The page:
Geopolitical Risks and Portfolio Construction: The Obvious mistakes

19 July 2022

A military invasion, a war by proxy, or a commercial war, How to build a bulletproof portfolio that can resist any risks of this kind ?

1. Lessons from the past :

Lessons from the past have proven to us the need to be more careful of hasty conclusions. Let’s take for example what happened when Trump’s administration decided to put custom taxes on every Chinese automotive product. At first, we could have said that we should have just simply cut down the Chinese industry exposition given that the US market is the first market for the Chinese industry. However we saw that European car manufacturers and in particular germans were the biggest losers for a simple reason, those car manufacturers’ production, destinated to the US, was based in China.

Globalization made it much more complex to construct a portfolio that could resist any geopolitical issues. Exposure to less integrated economies can integrate into the global value chain like India could act as a shock absorber. The anticipation of winning countries to which a possible switch could also happen is also a complex but necessary exercise.

It was indeed the case for the Vietnamese economy who has known a real boom with the transfer of part of the Chinese production to Vietnamese factories, thus escaping the new American custom tax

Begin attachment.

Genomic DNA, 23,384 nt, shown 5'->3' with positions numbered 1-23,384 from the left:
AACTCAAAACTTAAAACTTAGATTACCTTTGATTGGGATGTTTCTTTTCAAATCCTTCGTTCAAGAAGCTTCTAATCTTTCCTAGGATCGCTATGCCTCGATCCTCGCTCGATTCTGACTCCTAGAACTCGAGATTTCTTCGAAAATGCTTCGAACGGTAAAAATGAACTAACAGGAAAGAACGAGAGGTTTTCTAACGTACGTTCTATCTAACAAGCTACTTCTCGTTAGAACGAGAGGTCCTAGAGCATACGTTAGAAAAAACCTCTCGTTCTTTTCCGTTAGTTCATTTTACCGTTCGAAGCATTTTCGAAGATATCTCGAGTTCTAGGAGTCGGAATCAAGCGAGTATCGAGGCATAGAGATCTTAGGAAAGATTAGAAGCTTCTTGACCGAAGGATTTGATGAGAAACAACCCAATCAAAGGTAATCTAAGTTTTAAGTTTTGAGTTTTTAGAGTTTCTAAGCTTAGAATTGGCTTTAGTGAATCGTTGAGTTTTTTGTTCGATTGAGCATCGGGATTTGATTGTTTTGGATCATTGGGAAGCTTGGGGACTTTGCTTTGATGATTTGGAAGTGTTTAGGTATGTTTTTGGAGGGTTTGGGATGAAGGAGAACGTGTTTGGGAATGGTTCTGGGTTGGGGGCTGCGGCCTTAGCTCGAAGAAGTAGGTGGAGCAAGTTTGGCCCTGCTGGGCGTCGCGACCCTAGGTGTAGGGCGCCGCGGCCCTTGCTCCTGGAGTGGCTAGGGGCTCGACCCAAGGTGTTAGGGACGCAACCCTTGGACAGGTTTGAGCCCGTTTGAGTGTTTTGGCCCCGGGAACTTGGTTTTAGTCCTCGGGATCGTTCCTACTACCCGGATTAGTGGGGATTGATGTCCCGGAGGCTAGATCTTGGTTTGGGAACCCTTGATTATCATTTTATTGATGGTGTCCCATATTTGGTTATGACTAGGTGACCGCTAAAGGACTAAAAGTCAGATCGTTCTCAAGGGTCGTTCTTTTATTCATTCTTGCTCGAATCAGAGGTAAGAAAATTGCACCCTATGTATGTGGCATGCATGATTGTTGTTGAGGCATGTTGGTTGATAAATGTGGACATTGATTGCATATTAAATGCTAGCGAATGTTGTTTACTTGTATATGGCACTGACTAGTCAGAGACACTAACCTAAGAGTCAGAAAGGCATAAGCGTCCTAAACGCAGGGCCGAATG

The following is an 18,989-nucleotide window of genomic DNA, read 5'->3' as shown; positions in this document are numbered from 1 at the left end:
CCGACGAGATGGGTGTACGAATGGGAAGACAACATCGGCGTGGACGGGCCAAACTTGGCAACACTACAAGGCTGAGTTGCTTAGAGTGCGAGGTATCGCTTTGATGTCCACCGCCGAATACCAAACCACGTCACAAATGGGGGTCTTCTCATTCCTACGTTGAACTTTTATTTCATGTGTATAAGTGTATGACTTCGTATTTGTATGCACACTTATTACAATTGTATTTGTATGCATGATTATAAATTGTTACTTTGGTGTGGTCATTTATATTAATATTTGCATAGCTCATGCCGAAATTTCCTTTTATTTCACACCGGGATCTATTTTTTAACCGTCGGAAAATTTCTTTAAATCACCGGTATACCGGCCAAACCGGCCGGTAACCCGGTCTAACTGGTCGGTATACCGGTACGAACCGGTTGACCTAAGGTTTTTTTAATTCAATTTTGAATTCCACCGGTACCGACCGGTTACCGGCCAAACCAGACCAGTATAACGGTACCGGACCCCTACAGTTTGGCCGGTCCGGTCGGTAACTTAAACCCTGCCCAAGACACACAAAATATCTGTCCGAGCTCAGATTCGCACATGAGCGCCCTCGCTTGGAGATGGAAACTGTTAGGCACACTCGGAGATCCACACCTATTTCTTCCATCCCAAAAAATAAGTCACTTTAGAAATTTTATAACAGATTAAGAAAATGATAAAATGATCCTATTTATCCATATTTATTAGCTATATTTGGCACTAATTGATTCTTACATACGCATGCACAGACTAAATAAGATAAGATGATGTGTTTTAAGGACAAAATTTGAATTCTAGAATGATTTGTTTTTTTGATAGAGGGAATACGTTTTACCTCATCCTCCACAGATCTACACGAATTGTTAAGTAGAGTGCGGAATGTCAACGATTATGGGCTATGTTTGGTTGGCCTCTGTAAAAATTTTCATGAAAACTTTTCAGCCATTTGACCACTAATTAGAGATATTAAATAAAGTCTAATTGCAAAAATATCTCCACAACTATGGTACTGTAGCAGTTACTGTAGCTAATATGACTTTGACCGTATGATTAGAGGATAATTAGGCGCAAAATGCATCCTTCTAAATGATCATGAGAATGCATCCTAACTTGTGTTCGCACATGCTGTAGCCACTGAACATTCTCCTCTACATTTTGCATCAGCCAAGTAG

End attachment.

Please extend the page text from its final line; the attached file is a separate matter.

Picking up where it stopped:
2. Raw materials: A perfect Hedge ?

Raw materials have proven their value during the Russian-Ukrainian war but for specific reasons that may not apply if China were to index Taiwan.

We might not talk anymore about gas, oil, wheat, or corn but more about semiconductors and rare lands in an environment of economical recession provoking deflationary pressures.

3. Safe havens

In the case of an outbreak of a Sino-American conflict would the dollar still be considered a safe haven by investors? Would the Chinese government bonds still be used to desensitize portfolios? So many questions requiring the reconsideration of the entire system of correlation between the different asset classes.

To conclude, a thorough analysis of the geographical repartition of the value chains of every industry is necessary to identify the eventual winner or loser of such crises. Thereby an independent allocation using both ETFs with the unique level of granularity they provide on niche sectors and geographical exposures but also active management on certain asset classes with a strong generation of alpha in bear market period could bring a high level of resilience to portfolios.

Ahmed Khelifa, CFA